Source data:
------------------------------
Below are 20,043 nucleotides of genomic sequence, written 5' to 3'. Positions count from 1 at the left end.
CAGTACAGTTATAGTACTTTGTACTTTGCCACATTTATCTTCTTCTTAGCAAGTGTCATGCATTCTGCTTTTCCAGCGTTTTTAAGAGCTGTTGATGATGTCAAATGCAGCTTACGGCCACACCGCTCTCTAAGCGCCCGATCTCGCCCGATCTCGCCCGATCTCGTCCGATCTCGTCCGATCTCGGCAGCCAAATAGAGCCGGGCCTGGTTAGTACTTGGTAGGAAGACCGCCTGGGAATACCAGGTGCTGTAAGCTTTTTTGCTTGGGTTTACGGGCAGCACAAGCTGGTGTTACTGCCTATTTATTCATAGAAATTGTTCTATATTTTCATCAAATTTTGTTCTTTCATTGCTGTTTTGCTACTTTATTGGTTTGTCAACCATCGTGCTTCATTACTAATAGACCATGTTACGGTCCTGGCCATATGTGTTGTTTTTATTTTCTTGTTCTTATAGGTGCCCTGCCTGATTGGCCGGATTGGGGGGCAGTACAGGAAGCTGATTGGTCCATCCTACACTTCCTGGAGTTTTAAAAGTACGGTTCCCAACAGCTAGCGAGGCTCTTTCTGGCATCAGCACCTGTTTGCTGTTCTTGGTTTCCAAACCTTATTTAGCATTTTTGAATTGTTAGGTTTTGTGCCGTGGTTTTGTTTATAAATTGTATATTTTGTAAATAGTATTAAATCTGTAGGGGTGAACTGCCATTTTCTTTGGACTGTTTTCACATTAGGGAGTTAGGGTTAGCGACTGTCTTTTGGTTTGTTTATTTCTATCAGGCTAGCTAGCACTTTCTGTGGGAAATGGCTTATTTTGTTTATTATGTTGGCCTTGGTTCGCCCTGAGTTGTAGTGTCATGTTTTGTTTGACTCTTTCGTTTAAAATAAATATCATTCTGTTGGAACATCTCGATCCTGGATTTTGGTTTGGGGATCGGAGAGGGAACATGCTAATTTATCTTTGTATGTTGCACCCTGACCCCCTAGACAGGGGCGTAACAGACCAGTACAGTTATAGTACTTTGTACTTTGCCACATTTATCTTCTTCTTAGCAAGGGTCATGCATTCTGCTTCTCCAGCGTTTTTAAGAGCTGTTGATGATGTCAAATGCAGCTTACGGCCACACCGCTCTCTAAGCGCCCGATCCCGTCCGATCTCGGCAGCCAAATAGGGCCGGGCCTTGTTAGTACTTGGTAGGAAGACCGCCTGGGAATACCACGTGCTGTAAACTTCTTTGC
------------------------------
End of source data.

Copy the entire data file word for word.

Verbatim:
Below are 20,043 nucleotides of genomic sequence, written 5' to 3'. Positions count from 1 at the left end.
CAGTACAGTTATAGTACTTTGTACTTTGCCACATTTATCTTCTTCTTAGCAAGTGTCATGCATTCTGCTTTTCCAGCGTTTTTAAGAGCTGTTGATGATGTCAAATGCAGCTTACGGCCACACCGCTCTCTAAGCGCCCGATCTCGCCCGATCTCGCCCGATCTCGTCCGATCTCGTCCGATCTCGGCAGCCAAATAGAGCCGGGCCTGGTTAGTACTTGGTAGGAAGACCGCCTGGGAATACCAGGTGCTGTAAGCTTTTTTGCTTGGGTTTACGGGCAGCACAAGCTGGTGTTACTGCCTATTTATTCATAGAAATTGTTCTATATTTTCATCAAATTTTGTTCTTTCATTGCTGTTTTGCTACTTTATTGGTTTGTCAACCATCGTGCTTCATTACTAATAGACCATGTTACGGTCCTGGCCATATGTGTTGTTTTTATTTTCTTGTTCTTATAGGTGCCCTGCCTGATTGGCCGGATTGGGGGGCAGTACAGGAAGCTGATTGGTCCATCCTACACTTCCTGGAGTTTTAAAAGTACGGTTCCCAACAGCTAGCGAGGCTCTTTCTGGCATCAGCACCTGTTTGCTGTTCTTGGTTTCCAAACCTTATTTAGCATTTTTGAATTGTTAGGTTTTGTGCCGTGGTTTTGTTTATAAATTGTATATTTTGTAAATAGTATTAAATCTGTAGGGGTGAACTGCCATTTTCTTTGGACTGTTTTCACATTAGGGAGTTAGGGTTAGCGACTGTCTTTTGGTTTGTTTATTTCTATCAGGCTAGCTAGCACTTTCTGTGGGAAATGGCTTATTTTGTTTATTATGTTGGCCTTGGTTCGCCCTGAGTTGTAGTGTCATGTTTTGTTTGACTCTTTCGTTTAAAATAAATATCATTCTGTTGGAACATCTCGATCCTGGATTTTGGTTTGGGGATCGGAGAGGGAACATGCTAATTTATCTTTGTATGTTGCACCCTGACCCCCTAGACAGGGGCGTAACAGACCAGTACAGTTATAGTACTTTGTACTTTGCCACATTTATCTTCTTCTTAGCAAGGGTCATGCATTCTGCTTCTCCAGCGTTTTTAAGAGCTGTTGATGATGTCAAATGCAGCTTACGGCCACACCGCTCTCTAAGCGCCCGATCCCGTCCGATCTCGGCAGCCAAATAGGGCCGGGCCTTGTTAGTACTTGGTAGGAAGACCGCCTGGGAATACCACGTGCTGTAAACTTCTTTGC